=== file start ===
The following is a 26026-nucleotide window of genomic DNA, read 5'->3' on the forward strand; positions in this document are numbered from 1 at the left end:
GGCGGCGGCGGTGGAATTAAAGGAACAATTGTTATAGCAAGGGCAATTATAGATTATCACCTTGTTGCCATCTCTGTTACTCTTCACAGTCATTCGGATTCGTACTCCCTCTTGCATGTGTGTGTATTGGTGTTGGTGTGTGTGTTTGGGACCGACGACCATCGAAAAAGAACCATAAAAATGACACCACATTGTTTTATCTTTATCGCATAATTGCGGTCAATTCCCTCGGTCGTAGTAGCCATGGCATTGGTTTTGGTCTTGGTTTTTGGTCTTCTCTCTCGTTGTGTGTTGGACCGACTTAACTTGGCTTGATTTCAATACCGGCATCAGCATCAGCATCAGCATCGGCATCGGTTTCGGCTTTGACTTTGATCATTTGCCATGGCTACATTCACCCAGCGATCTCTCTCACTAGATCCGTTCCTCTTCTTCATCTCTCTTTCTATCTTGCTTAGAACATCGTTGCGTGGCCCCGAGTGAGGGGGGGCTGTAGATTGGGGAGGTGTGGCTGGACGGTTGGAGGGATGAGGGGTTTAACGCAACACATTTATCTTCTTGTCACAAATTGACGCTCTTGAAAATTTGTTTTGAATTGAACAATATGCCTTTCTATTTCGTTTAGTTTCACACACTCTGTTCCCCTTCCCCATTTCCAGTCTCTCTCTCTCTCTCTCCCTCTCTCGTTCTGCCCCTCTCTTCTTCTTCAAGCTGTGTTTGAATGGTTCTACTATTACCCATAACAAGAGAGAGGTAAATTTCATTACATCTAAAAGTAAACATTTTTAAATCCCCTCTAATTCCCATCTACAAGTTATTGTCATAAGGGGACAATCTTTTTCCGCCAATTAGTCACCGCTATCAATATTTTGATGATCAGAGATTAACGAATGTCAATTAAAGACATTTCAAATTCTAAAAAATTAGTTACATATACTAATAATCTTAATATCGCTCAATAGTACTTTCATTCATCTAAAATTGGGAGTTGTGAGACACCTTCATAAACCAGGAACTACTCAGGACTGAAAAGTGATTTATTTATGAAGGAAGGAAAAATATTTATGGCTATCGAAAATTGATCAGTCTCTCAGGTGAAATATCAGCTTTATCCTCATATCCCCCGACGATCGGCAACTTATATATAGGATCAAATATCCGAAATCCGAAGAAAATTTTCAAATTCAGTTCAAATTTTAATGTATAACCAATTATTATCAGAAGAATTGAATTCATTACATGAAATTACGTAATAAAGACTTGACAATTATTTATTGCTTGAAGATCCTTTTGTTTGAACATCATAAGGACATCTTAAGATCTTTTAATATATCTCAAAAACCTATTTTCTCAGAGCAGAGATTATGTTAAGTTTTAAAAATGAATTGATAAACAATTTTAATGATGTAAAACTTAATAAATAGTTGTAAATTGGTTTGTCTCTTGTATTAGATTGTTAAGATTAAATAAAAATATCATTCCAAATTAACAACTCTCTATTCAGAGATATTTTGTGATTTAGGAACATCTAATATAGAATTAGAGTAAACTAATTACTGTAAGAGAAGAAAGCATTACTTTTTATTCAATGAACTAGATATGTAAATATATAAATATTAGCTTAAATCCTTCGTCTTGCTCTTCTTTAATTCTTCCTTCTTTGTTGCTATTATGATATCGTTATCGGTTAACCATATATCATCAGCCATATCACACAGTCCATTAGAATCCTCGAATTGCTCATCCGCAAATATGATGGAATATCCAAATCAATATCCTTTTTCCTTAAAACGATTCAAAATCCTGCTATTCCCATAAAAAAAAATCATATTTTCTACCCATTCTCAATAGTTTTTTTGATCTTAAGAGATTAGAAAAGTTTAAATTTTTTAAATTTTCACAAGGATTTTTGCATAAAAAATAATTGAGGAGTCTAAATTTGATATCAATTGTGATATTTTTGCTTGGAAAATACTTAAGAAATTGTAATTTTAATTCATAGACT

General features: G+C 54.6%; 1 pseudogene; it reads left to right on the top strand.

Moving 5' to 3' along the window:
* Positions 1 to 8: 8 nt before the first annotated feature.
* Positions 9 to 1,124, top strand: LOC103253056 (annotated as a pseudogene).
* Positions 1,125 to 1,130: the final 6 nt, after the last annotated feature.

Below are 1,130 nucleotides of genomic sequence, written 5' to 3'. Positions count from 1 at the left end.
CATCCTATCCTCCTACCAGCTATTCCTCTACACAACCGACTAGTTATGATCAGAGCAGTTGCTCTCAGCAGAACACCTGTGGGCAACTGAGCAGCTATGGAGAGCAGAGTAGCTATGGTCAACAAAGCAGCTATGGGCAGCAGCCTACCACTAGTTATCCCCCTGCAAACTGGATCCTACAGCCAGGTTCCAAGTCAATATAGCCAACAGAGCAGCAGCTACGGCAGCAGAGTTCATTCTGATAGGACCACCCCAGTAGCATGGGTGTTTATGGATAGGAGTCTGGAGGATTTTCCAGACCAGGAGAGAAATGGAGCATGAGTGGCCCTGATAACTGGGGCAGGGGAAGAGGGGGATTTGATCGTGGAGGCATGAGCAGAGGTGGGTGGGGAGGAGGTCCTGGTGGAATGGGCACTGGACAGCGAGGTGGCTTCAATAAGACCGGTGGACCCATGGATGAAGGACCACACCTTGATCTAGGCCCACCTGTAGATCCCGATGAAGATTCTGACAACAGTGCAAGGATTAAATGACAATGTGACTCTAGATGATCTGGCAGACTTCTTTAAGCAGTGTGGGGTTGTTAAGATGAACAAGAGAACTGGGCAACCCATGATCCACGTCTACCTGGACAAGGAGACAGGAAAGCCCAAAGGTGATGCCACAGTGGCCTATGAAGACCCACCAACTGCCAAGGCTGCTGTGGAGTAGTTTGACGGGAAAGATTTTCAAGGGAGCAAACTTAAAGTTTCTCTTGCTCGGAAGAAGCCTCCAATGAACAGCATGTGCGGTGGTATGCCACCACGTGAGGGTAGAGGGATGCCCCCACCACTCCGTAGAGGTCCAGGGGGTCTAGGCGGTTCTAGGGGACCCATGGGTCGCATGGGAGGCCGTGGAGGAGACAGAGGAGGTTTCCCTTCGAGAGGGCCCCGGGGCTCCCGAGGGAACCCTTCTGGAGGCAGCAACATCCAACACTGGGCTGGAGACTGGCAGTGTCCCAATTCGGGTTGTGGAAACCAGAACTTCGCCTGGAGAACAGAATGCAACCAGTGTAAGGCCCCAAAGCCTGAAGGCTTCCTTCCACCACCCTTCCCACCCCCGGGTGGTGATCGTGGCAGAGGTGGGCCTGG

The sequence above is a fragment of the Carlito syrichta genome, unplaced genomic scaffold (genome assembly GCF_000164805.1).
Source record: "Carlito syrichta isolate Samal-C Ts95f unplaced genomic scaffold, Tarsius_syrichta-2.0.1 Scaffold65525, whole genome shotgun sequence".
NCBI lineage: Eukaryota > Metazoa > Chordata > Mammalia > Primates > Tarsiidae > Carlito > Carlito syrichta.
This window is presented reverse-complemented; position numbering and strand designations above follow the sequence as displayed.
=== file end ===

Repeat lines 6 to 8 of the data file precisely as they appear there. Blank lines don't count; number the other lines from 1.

* Positions 9 to 1,124, top strand: LOC103253056 (annotated as a pseudogene).
* Positions 1,125 to 1,130: the final 6 nt, after the last annotated feature.

Below are 1,130 nucleotides of genomic sequence, written 5' to 3'. Positions count from 1 at the left end.